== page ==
Fri, Feb 25, 2005 - Page 1 News List

Chen, Soong sign 10-point consensus

MILESTONE The president and the PFP chairman agreed on the need for defensive weapons, establishing a cross-Strait peace framework and the need for ethnic harmony

By Caroline Hong and Huang Tai-lin  /  STAFF REPORTERS

President Chen Shui-bian, right, smiles after a successful meeting with PFP Chairman James Soong, left, at the Taipei Guest House yesterday.


Marking a milestone in interparty cooperation, President Chen Shui-bian (陳水扁) and People First Party (PFP) Chairman James Soong (宋楚瑜) held a historic meeting yesterday where they reached a consensus to acknowledge and respect the current definition of Taiwan's status, create a legal basis for cross-strait peace, and reiterated their support for the Republic of China.

After the meeting at the Taipei Guest House yesterday morning, Chen and Soong signed a joint 10-point agreement on cross-strait relations, national defense and ethnic reconciliation. The consensus was hailed as the beginning of dialogue and discussion between the governing and opposition camps.

"The results of today's discussion highlight two important things. First, that governing and opposition camp's cooperation and interparty cooperation is possible. There are no insurmountable differences between parties and political figures. So long as everyone sits down with the people's interests in mind, it is possible make big steps towards reconciliation," Chen said during a joint press conference held after the summit yesterday afternoon.

"Second, cooperation does not mean forsaking ideology. Chairman Soong and the PFP still have beliefs they insist on. I and the DPP also have beliefs that we have never betrayed. As long as parties trust and respect each other, they can take steps in the same direction," the president added.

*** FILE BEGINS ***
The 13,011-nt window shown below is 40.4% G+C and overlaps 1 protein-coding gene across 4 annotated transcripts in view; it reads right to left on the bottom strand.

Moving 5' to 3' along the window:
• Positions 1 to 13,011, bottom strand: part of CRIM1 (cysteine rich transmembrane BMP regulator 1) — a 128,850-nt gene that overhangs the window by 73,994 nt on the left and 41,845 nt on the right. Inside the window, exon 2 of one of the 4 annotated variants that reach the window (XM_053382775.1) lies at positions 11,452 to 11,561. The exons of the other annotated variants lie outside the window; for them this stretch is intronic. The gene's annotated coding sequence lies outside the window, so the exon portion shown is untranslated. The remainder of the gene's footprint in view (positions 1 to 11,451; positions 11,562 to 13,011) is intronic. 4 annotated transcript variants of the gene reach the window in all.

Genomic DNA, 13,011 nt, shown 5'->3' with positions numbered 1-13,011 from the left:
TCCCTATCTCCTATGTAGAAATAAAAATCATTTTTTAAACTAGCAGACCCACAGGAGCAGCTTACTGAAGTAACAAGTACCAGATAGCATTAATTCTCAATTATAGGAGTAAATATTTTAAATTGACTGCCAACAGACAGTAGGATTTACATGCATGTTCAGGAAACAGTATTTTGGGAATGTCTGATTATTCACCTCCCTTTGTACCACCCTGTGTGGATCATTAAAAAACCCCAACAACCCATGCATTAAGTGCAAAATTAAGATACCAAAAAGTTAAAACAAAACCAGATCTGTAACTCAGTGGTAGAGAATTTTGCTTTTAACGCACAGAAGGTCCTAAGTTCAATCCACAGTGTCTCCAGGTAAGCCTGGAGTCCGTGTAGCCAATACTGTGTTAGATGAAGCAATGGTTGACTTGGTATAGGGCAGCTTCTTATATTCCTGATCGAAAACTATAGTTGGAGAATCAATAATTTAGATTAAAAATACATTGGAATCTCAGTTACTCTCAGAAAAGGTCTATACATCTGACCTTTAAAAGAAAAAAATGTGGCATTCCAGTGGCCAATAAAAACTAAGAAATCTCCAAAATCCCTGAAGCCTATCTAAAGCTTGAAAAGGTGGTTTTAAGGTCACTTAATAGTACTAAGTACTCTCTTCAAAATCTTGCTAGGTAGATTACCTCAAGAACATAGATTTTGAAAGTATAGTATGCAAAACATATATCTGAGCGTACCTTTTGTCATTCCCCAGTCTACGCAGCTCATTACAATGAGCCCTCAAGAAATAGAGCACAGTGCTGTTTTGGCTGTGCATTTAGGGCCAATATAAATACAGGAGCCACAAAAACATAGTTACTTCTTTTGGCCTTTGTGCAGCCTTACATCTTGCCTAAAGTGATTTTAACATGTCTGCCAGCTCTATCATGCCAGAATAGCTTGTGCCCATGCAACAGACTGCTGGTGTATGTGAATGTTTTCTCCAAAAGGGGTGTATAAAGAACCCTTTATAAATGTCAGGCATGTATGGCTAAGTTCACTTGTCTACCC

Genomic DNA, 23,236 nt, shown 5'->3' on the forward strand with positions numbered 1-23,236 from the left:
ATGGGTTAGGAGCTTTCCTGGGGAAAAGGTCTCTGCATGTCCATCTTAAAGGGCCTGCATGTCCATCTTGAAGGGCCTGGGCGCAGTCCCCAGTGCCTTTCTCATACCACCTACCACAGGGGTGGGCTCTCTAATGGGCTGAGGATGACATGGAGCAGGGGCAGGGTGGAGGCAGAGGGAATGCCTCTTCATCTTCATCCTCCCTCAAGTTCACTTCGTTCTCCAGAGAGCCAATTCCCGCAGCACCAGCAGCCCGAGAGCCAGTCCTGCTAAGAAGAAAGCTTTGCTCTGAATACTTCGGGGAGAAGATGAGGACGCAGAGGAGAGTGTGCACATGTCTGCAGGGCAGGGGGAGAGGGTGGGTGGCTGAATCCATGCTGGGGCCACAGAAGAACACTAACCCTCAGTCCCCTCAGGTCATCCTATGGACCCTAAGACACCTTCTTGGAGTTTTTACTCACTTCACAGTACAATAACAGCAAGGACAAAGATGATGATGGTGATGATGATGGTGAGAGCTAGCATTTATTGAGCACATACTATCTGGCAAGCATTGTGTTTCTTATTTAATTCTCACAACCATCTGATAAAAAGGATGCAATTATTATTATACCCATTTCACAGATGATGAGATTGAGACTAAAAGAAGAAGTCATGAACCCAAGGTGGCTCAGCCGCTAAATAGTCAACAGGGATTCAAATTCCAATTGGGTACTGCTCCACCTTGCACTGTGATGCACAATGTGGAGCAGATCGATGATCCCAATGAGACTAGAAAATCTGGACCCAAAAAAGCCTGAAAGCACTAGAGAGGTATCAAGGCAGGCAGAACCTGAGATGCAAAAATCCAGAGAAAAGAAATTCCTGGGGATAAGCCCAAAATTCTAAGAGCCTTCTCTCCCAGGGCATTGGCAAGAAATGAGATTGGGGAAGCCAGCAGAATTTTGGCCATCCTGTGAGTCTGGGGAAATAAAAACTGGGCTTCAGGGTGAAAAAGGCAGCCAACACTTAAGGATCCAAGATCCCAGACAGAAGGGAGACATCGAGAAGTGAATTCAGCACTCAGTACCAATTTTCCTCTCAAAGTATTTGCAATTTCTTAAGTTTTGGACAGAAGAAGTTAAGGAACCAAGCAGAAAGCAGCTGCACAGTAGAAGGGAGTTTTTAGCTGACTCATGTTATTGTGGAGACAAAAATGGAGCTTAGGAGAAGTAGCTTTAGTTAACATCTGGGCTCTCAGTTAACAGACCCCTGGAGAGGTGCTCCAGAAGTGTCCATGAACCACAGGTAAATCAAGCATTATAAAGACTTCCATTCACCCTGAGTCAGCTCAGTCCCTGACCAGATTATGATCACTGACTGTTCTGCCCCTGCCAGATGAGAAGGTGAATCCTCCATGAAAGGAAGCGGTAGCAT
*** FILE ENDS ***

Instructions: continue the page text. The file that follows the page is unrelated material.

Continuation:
Six of the 10 points in the consensus focused on cross-strait relations and issues related to the nation's status, and included a promise to seek a consensus from governing and opposition parties in creating a legal basis for creating a mechanism for cross-strait relations.

"We agreed that there must be a cross-strait peace mechanism and a legal basis for such a mechanism," Soong said yesterday.

The PFP's position, highlighted by Soong yesterday, is that such a body is necessary to allow not only the PFP, but all parties and the Taiwanese people, to be involved in the future of cross-strait relations.

Asked if he and Soong had agreed on the details of such a mechanism, Chen said that the 10-point consensus marks the future direction of cross-strait policy.

Furthermore, regardless of if the proposed mechanism mirrors the PFP's Cabinet-backed committee for cross-Strait peace and development or is composed in a different way, Chen said he welcomes any positive contributions from other parties.

In light of the PFP's long-standing opposition to the original NT$610.8 billion (US$19.6 billion) arms procurement budget, media attention yesterday focussed on the two politicians' agreement that Taiwan should not engage in an arms race with China, while agreeing on the need to purchase defensive arms. While the PFP has not changed its position on the arms budget, it acknowledges the need for national defense, Soong said. The party maintains that the budget needs to undergo further revisions.

Second Meeting

The historic Chen-Soong summit was the first time the two politicians have met to discuss issues since a similar meeting took place in 2000. An important factor leading to the success of the talks was that there was no election pressure in this time's dialogue. Also, said Chen and Soong, both are older and wiser this time around.

"Four years ago, A-bian was not a grandfather yet. But now that A-bian, like Soong, is a grandfather, I have a different mentality," said Chen yesterday, referring to the birth of his two grandsons in recent years.

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